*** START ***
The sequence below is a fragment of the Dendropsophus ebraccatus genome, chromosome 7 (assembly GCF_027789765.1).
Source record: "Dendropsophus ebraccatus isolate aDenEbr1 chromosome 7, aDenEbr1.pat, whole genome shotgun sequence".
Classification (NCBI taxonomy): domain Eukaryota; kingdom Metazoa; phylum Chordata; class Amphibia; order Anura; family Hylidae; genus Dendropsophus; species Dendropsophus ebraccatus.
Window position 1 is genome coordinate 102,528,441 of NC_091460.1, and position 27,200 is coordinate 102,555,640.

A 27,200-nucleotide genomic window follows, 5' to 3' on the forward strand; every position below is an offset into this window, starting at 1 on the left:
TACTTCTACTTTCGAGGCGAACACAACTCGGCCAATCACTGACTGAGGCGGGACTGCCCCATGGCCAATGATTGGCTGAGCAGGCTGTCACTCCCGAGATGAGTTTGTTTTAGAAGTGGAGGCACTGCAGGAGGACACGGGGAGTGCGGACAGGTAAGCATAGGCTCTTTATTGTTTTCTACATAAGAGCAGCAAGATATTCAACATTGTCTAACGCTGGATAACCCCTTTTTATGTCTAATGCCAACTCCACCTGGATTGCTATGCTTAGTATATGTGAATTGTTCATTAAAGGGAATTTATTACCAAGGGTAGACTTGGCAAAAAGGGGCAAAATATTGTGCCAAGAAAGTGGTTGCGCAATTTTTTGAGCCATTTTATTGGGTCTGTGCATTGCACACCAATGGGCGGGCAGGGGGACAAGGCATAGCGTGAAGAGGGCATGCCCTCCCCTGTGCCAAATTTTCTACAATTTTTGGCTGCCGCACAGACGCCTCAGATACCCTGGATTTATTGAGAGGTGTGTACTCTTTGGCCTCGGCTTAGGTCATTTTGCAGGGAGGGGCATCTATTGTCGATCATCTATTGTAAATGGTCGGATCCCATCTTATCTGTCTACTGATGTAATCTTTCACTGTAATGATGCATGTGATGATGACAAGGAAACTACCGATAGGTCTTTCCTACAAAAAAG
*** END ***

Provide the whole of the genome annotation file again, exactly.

The sequence below is a fragment of the Dendropsophus ebraccatus genome, chromosome 7 (assembly GCF_027789765.1).
Source record: "Dendropsophus ebraccatus isolate aDenEbr1 chromosome 7, aDenEbr1.pat, whole genome shotgun sequence".
Classification (NCBI taxonomy): domain Eukaryota; kingdom Metazoa; phylum Chordata; class Amphibia; order Anura; family Hylidae; genus Dendropsophus; species Dendropsophus ebraccatus.
Window position 1 is genome coordinate 102,528,441 of NC_091460.1, and position 27,200 is coordinate 102,555,640.

A 27,200-nucleotide genomic window follows, 5' to 3' on the forward strand; every position below is an offset into this window, starting at 1 on the left:
TACTTCTACTTTCGAGGCGAACACAACTCGGCCAATCACTGACTGAGGCGGGACTGCCCCATGGCCAATGATTGGCTGAGCAGGCTGTCACTCCCGAGATGAGTTTGTTTTAGAAGTGGAGGCACTGCAGGAGGACACGGGGAGTGCGGACAGGTAAGCATAGGCTCTTTATTGTTTTCTACATAAGAGCAGCAAGATATTCAACATTGTCTAACGCTGGATAACCCCTTTTTATGTCTAATGCCAACTCCACCTGGATTGCTATGCTTAGTATATGTGAATTGTTCATTAAAGGGAATTTATTACCAAGGGTAGACTTGGCAAAAAGGGGCAAAATATTGTGCCAAGAAAGTGGTTGCGCAATTTTTTGAGCCATTTTATTGGGTCTGTGCATTGCACACCAATGGGCGGGCAGGGGGACAAGGCATAGCGTGAAGAGGGCATGCCCTCCCCTGTGCCAAATTTTCTACAATTTTTGGCTGCCGCACAGACGCCTCAGATACCCTGGATTTATTGAGAGGTGTGTACTCTTTGGCCTCGGCTTAGGTCATTTTGCAGGGAGGGGCATCTATTGTCGATCATCTATTGTAAATGGTCGGATCCCATCTTATCTGTCTACTGATGTAATCTTTCACTGTAATGATGCATGTGATGATGACAAGGAAACTACCGATAGGTCTTTCCTACAAAAAAG